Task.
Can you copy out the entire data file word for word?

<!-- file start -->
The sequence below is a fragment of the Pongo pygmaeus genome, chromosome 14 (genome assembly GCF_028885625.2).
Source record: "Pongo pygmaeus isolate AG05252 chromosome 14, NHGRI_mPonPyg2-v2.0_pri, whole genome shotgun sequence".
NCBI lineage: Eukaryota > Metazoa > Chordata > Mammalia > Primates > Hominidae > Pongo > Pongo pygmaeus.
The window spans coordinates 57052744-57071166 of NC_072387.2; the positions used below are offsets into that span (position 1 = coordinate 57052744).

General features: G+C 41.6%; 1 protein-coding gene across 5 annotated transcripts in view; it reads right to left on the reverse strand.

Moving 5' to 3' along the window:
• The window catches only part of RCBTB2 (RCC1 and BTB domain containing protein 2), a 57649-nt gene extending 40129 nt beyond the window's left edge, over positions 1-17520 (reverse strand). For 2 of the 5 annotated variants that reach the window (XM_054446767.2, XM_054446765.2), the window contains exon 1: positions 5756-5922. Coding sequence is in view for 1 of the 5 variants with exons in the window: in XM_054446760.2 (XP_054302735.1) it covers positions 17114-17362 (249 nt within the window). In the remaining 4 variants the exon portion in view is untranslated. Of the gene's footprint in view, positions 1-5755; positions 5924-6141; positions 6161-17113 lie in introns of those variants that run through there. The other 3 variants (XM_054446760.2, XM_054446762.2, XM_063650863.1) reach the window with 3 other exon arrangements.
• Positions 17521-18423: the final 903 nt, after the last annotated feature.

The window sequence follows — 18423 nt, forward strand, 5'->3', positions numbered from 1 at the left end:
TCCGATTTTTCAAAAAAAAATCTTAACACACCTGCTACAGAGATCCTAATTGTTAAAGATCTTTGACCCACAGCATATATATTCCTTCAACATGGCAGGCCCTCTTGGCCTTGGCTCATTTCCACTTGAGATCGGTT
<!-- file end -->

The sequence below is a fragment of the Pongo pygmaeus genome, chromosome 14 (genome assembly GCF_028885625.2).
Source record: "Pongo pygmaeus isolate AG05252 chromosome 14, NHGRI_mPonPyg2-v2.0_pri, whole genome shotgun sequence".
NCBI lineage: Eukaryota > Metazoa > Chordata > Mammalia > Primates > Hominidae > Pongo > Pongo pygmaeus.
The window spans coordinates 57052744-57071166 of NC_072387.2; the positions used below are offsets into that span (position 1 = coordinate 57052744).

General features: G+C 41.6%; 1 protein-coding gene across 5 annotated transcripts in view; it reads right to left on the reverse strand.

Moving 5' to 3' along the window:
• The window catches only part of RCBTB2 (RCC1 and BTB domain containing protein 2), a 57649-nt gene extending 40129 nt beyond the window's left edge, over positions 1-17520 (reverse strand). For 2 of the 5 annotated variants that reach the window (XM_054446767.2, XM_054446765.2), the window contains exon 1: positions 5756-5922. Coding sequence is in view for 1 of the 5 variants with exons in the window: in XM_054446760.2 (XP_054302735.1) it covers positions 17114-17362 (249 nt within the window). In the remaining 4 variants the exon portion in view is untranslated. Of the gene's footprint in view, positions 1-5755; positions 5924-6141; positions 6161-17113 lie in introns of those variants that run through there. The other 3 variants (XM_054446760.2, XM_054446762.2, XM_063650863.1) reach the window with 3 other exon arrangements.
• Positions 17521-18423: the final 903 nt, after the last annotated feature.

The window sequence follows — 18423 nt, forward strand, 5'->3', positions numbered from 1 at the left end:
TCCGATTTTTCAAAAAAAAATCTTAACACACCTGCTACAGAGATCCTAATTGTTAAAGATCTTTGACCCACAGCATATATATTCCTTCAACATGGCAGGCCCTCTTGGCCTTGGCTCATTTCCACTTGAGATCGGTT